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The event, scheduled to kick off at 6 p.m. Friday in...
By Adam Kramer
State Assemblywoman Barbara Clark (D-Queens Village) and the American Cancer Society are joining forces to raise cancer awareness in southeast Queens with a long walk Friday night Relay for Life.
The event, scheduled to kick off at 6 p.m. Friday in Queens Fred Cabell Park (formerly the Cambria Heights Park), aims to generate between $7,000 and $10,000 in donations and teach community members the importance of early diagnosis of the deadly disease.
An event like this is important because we need to raise the awareness of people in southern Queens, Clark said. In the black community 33 percent of cancer patients are diagnosed late. Needless to say, the outcome is not good.
In other communities around the state, she said, only 12 percent of the cancer victims are diagnosed with the disease at a late stage. Clark said the southeast Queens community has a high mortality rate and there are a number of changes that should improve the survival rate.
Southeast Queens residents need better services and facilities, Clark said. There is a lack of easy access to cancer services, screening and diagnosis, she noted.
The lack of cancer education is a national issue, Clark said. There is a whole federal unit which looks at the disparity in minority health services.
The event, which is taking place in southeast Queens for the first time, was originally scheduled for June 14-15 at Roy Wilkins Park but canceled due to scheduling conflicts. The walk, which was scheduled to take place over two days, was shortened to a four-hour event to make sure it would happen.
People involved in the relay raise money for the American Cancer Society in a number of ways sponsoring or being part of a team, selling T-shirts or selling candles. Each team captain and member raise money through the $10 each must donate to participate in the relay. They also collect sponsor donations for how far they walk.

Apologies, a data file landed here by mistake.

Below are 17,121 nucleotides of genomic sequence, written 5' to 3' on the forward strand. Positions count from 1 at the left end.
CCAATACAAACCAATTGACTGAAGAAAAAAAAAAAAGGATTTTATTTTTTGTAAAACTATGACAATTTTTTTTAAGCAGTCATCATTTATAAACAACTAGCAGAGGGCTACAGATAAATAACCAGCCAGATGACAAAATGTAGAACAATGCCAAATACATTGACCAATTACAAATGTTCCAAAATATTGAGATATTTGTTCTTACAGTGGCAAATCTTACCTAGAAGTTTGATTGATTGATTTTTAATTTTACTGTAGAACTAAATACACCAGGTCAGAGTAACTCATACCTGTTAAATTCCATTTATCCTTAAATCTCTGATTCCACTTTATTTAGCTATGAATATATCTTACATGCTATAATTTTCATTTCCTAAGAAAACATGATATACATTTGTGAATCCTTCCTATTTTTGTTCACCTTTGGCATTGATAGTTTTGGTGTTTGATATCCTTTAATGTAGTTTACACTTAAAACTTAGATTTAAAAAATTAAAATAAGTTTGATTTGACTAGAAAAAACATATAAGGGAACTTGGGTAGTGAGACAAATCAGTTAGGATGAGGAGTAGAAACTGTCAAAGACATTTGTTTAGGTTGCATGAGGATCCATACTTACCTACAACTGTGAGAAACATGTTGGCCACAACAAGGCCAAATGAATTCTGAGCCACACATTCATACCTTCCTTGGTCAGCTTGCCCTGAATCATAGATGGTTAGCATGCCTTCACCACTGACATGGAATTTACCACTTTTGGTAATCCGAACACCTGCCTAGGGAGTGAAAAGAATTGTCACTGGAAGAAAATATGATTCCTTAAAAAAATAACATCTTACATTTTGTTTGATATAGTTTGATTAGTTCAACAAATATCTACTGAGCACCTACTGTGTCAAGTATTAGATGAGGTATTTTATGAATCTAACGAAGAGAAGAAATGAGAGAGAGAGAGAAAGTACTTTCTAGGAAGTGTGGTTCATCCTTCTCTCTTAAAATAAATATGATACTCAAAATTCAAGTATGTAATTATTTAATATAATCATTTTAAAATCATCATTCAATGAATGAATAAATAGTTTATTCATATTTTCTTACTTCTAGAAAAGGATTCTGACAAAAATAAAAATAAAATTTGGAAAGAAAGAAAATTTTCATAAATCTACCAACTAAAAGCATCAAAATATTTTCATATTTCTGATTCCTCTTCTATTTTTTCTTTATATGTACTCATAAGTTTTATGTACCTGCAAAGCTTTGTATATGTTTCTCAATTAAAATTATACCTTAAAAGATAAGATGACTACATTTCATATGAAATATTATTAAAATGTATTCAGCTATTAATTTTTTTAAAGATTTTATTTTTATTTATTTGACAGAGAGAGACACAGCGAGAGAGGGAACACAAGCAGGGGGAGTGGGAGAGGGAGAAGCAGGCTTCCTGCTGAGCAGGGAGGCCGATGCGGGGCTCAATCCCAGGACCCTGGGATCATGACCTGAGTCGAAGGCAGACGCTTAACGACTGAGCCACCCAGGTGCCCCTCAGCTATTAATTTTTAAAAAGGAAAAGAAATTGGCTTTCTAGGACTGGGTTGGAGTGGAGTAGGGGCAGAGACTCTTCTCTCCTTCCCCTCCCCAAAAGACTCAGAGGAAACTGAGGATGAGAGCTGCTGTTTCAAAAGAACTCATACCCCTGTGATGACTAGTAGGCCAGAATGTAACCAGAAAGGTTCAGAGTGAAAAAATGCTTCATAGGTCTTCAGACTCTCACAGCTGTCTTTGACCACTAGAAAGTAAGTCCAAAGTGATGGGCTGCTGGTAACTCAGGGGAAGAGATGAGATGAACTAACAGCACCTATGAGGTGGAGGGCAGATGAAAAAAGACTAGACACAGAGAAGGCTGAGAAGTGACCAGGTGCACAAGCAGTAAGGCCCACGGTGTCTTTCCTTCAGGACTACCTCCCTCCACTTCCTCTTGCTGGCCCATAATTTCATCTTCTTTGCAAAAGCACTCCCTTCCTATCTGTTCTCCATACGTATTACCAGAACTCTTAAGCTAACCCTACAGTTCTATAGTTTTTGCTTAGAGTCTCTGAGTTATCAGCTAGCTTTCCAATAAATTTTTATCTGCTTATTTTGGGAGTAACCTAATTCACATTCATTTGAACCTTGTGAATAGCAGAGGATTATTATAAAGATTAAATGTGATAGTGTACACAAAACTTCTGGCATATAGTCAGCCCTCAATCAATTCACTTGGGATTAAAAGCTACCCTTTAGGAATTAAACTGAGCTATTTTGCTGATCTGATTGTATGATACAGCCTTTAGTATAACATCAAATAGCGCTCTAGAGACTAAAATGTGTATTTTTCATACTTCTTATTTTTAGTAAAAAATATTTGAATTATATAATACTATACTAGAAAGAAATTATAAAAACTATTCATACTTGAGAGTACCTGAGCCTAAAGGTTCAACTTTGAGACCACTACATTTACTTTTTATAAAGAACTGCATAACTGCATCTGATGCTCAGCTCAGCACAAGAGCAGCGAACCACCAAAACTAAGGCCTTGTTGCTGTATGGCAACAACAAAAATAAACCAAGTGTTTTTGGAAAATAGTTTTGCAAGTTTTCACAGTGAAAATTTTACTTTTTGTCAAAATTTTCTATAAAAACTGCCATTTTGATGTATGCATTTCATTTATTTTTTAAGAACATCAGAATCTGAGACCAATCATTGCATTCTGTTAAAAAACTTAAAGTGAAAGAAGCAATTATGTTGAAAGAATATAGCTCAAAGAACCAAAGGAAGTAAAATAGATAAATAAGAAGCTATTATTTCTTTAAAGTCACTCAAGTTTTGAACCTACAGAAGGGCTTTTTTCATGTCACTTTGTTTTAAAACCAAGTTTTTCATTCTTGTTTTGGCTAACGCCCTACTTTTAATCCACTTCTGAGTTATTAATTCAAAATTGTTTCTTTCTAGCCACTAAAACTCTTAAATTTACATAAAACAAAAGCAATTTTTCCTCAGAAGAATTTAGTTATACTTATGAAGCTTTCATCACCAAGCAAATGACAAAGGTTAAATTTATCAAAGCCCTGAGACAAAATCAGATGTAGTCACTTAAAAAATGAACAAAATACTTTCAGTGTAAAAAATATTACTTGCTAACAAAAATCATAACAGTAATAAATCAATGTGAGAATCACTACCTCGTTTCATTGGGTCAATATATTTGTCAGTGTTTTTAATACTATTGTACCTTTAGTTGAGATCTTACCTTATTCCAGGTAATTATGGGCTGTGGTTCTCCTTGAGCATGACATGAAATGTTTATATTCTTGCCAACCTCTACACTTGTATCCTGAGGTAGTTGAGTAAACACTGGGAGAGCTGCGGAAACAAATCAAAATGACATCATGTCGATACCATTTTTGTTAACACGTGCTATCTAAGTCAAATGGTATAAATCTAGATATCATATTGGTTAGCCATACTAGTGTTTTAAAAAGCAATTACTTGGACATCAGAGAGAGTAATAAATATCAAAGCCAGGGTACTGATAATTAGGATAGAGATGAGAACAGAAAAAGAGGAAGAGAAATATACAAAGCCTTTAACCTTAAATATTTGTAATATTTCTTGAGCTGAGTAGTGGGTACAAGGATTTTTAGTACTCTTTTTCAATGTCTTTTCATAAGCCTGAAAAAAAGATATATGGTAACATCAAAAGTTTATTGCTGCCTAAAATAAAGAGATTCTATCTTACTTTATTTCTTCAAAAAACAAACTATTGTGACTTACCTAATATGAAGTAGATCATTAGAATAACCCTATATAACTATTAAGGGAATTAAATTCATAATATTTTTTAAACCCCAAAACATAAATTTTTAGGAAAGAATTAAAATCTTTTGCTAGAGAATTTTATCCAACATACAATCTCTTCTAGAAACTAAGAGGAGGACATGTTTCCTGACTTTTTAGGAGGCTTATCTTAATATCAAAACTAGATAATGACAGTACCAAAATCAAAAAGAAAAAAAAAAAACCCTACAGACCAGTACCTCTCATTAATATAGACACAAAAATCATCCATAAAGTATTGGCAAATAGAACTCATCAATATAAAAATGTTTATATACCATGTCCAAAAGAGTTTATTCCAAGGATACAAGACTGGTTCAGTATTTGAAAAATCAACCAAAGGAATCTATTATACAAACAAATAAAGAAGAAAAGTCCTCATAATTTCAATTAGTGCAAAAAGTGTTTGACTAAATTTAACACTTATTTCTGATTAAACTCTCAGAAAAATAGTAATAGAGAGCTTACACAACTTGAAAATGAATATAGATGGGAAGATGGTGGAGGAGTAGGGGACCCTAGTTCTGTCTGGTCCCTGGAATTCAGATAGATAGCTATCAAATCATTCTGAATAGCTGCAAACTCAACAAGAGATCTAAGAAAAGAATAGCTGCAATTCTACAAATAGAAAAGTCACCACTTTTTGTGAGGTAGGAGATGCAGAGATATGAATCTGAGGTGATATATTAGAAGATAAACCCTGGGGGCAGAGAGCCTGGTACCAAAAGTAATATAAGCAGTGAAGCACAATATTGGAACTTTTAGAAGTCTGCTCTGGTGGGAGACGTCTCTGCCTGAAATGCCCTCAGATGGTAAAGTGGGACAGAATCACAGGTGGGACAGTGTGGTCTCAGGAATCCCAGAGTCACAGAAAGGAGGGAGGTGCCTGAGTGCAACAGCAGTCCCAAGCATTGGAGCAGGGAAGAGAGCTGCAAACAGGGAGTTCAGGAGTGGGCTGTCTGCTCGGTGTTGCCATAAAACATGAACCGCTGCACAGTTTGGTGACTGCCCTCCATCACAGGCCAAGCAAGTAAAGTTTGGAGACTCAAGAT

The event, which is typically overnight, is the nations largest grassroots fund-raiser for cancer research and has been growing since it began in 1985. The first Relay for Life was held in Tacoma, Wash., when a single doctor circled a track for a full 24 hours. Since then it has raised a total of $732 million, according to the American Cancer Society.
The southeast Queens event is one of five Relays for Life planned this year in New York City. Another relay was held in June at Beach Channel High School in the Rockaways for the second year in a row.
Pamela Moore, district manager for Clark, said as of Monday there were eight teams participating with between 10 and 20 members each. Next year, she said, the assemblywoman wants to bring together everyone who raised money for the American Cancer Society and hold one large fund-raiser.
To host this event is an honor for our community, Clark said. The Relay for Life is not only a unique and challenging way to raise funds for a good cause, it is also a great opportunity to bring the community together and raise awareness about cancer.
Reach reporter Adam Kramer by e-mail at Timesledgr@aol.com or call 229-0300, Ext. 157.
©2002 Community Newspaper Group
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